My dad has been riding westren all his life & still does & hes 65yrs old. and when he trots, he sits his butt in the saddle & just sits the whole trot, useing leg muscel. you can post in westren but not many westren riders that i know do.
I bought my saddle at Australian Saddles - the Down Under Collection of Aussie Saddles for Trail, Ranch, and Endurance riding in December, when they had a 25% off sale. For $750, it is a pretty good saddle. At $1000, I don't know if I would buy it. The quality of leather and stitching isn't as good as a $1500 Circle Y, but it is a judgment call on how much lower the price needs to be to become acceptable. They have clearance sales, but "All clearance saddles can be returned for exchange or store credit only." That would make me very nervous.
One problem I had in looking for saddles is that my gelding has a very short back, and anything over 26 inches long is a tight fit on him. We have a used Circle Y arabian saddle that is 26.5 inches, and it really is longer than I would like. Cutting and roping saddles tend to be flatter, which I like, but also tend to be 28 inches long with square corners, and they can hit my geldings hip.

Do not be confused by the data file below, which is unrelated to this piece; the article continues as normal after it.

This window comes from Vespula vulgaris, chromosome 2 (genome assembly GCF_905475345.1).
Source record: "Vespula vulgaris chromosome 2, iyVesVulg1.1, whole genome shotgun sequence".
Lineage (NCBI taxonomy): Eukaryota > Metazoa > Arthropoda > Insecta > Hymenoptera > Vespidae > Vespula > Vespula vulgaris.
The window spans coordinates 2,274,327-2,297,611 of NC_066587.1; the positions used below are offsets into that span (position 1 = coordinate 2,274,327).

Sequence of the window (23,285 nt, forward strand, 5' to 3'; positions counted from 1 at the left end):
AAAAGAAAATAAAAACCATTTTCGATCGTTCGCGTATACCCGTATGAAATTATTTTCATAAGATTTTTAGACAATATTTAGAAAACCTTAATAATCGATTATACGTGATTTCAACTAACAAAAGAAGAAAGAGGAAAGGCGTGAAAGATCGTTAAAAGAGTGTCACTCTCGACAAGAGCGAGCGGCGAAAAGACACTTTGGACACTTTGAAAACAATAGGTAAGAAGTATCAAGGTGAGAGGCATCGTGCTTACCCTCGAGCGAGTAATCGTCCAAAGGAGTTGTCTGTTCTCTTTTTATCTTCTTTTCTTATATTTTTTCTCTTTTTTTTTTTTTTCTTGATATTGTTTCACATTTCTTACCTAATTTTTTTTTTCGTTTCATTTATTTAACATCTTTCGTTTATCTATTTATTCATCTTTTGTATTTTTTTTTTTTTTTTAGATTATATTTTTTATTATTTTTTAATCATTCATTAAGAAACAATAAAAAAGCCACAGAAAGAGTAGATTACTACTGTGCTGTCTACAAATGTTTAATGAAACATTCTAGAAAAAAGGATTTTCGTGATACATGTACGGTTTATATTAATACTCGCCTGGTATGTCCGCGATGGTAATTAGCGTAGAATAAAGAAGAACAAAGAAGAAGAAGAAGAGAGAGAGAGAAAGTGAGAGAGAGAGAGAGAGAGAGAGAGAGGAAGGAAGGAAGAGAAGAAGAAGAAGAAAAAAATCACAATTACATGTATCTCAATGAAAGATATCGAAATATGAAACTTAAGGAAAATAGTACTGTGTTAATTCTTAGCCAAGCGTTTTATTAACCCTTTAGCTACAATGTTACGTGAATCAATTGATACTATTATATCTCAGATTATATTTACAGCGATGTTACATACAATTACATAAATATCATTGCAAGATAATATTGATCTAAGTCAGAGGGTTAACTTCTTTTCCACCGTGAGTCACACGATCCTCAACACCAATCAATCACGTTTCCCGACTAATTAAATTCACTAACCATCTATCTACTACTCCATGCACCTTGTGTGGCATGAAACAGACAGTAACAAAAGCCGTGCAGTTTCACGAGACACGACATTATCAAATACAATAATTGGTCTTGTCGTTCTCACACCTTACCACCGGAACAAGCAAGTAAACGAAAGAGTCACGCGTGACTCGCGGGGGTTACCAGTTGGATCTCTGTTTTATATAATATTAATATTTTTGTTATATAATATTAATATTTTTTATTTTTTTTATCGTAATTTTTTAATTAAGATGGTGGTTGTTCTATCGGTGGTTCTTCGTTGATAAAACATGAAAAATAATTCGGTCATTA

I own 2 saddles from Down Under. The first was a little small for me, but good for my oldest daughter and close enough that I rode it regularly for about 6 months. I love the design of that style saddle. It is a little narrower than a western. That is good for a guy starting riding at 50, because it means I don't have to stretch my hips as much to get down into the saddle. I found my biggest problem in starting riding was that my hips were very tight from 40 years of daily jogging, and it took a lot of riding to loosen things up enough that settling deep in the saddle was really possible.
It is a secure design. The poleys - the bumps on front - keep your hips secure in the saddle. My horses tend to twist and spin when they get scared, and I've never come close to coming out of these saddles. The gelding once had a prolonged bucking/twisting fit with my first Aussie saddle on him, and I just rode it out. I don't know if I could have done it in our Circle Y, and I KNOW I could not have handled it in my English saddle.
The drawback is that the quality isn't as good as a $1200-1500 western saddle. If my horses were not short-backed Arabians (the gelding is 3/4 Arabian, and the mare 100%), I'd probably spend a bit more and go western. A good western saddle will also hold its resale value better, and it is easier to find one used.
I used to ride English but now I'm exclusively Western (for the past 20+ years) and I post. Most of the male riders I ride with will post on a bumpy horse. I find that just like woman wear sports bras, men will wear "tighty whitey" briefs to hold themselves together. Oh, and cowboys post when necessary.
|All times are GMT -4. The time now is 10:22 AM.|
Powered by vBulletin® Version 3.8.5
Copyright ©2000 - 2014, Jelsoft Enterprises Ltd.
Search Engine Friendly URLs by vBSEO 3.6.0